often use the term ‘completion time’ to refer to ‘response time’.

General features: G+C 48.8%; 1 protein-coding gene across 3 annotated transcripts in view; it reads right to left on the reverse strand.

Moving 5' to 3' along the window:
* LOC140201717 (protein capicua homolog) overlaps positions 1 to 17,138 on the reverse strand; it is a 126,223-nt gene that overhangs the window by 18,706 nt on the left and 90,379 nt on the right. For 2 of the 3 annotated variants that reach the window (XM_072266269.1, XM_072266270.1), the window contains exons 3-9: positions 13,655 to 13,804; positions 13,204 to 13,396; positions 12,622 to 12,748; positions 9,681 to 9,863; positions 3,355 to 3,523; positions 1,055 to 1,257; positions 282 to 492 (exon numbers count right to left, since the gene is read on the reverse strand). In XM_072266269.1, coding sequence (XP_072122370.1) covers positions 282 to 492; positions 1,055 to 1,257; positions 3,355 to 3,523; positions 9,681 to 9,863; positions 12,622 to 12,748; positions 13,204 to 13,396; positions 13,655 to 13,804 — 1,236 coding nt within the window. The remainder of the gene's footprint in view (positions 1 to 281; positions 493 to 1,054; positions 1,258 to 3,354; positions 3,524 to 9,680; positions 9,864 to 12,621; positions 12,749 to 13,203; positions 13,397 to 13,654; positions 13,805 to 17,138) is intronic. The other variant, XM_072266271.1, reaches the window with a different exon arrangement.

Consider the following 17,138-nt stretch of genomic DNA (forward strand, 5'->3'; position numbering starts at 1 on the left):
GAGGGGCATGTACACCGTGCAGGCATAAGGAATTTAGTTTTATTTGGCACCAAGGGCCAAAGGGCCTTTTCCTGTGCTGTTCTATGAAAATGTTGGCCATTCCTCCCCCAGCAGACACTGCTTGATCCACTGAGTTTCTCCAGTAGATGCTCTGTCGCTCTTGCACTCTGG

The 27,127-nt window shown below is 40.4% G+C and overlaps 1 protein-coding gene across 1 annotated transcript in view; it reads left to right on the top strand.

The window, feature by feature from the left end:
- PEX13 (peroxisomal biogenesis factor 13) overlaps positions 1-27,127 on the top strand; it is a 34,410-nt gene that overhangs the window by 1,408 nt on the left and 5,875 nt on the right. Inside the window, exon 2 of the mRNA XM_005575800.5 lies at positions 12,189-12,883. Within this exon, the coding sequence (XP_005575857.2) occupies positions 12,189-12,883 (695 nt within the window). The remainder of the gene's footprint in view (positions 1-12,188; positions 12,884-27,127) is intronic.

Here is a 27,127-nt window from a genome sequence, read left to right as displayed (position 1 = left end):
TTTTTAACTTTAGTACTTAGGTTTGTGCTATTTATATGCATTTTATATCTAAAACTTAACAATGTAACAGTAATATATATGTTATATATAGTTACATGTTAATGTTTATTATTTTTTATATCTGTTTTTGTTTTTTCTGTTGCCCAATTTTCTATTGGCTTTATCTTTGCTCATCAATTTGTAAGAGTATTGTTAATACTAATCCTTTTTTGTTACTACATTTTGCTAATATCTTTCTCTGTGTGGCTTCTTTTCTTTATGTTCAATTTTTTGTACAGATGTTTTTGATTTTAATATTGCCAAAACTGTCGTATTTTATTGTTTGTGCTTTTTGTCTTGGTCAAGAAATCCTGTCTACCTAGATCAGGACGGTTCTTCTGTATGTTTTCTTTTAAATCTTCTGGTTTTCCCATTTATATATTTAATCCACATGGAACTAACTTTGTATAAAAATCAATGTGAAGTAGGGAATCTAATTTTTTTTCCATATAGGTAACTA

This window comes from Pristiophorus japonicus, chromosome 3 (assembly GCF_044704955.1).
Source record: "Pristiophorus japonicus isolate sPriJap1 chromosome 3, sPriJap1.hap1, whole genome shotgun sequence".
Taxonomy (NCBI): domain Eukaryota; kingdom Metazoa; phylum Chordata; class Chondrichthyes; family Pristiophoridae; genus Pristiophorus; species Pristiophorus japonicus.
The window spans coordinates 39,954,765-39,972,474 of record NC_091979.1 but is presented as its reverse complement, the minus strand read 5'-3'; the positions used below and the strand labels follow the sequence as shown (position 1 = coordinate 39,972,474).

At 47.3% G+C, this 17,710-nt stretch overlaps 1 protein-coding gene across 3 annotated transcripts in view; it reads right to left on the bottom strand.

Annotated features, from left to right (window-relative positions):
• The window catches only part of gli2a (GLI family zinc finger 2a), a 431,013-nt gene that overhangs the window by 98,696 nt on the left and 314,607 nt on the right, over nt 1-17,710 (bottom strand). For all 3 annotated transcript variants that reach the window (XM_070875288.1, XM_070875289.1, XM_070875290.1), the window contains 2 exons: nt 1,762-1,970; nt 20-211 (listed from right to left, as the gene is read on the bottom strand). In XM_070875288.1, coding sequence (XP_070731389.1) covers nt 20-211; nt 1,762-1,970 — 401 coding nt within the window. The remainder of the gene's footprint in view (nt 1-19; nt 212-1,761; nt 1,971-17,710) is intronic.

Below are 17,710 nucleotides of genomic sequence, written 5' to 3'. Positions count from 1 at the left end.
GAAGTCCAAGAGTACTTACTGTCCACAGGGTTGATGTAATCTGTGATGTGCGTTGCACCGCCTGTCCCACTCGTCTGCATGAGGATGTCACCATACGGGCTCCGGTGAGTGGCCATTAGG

a single IW-size for all flows affects various important metrics correlated to the performance of flows in a network, and in particular, on the small TCP flows [5]. We made two important observations: (i) large IW-size has a negligible effect on the response times of large flows, and (ii), a single constant value of IW-size for all flows improves performance with respect to some metrics (including the mean completion time), but it does so by affecting other metrics such as the number of time-outs and retransmission rate. Noting large IW-size of large flows being one of the causes for the degradation, we concluded that a single IW-size for all flows is not advisable. Given these observations, we focused on improving the response times of the large number of small flows in a network, and came up with a function that sets the IW-size of a flow based on its size. However, the proposed function depends on a number of dependent parameters, making it complex for analysis and deployment. Currently the congestion window adapted by the standard TCP is independent of flow-size. However, authors of [21] and [20] have proposed new versions of TCP called TCP Vienna and TCP/SPAND respectively, employing flow-size based congestion control to improve the response times of small flows. The motivation for TCP Vienna is to minimize the unfairness against the small flows; and hence, the authors adapt the TCP parameters as a function of flow-size. Similarly TCP/SPAND is an extension to standard TCP in which the protocol enters congestion avoidance phase by avoiding slowstart penalty. For the same, the initial ssthresh is set to IWsize; and the optimal value of IW-size depends on flow-size and network state informations. In this paper, we propose a simple but effective function, straightforward to implement, that determines the value of IWsize for each connection. The proposed IW function depends on the flow-size, and two other parameters: (i) a threshold distinguishing small flows from large flows, and (ii) the maximum IW-size of a connection, V. The decentralized nature of the Internet may enforce the users to strategically choose the right value for V for improving the performance of the flows. Note that the users compete for a better performance, and decisions made by a user can affect the performance of all other users. This leads to a dynamic scenario where users constantly interact and choose the right value for V based on performance they obtain. Here we are interested on the equilibrium points of the dynamics. From the game theory perspective, we find this as a strategic interaction among the flows in a large population of flows, for deciding the best response strategy for a given current population profile. Our contributions in this work are the following. We propose a new function to set the IW-size of a flow, in the next section. We proceed to perform two kinds of analyses. First, in Section III, we model the dynamic scenario of different users using different values for V , under the framework of evolutionary non-cooperative game, and study the existence and stability of the equilibrium points. Therein, we show that the game has a unique evolutionary stable strategy (ESS),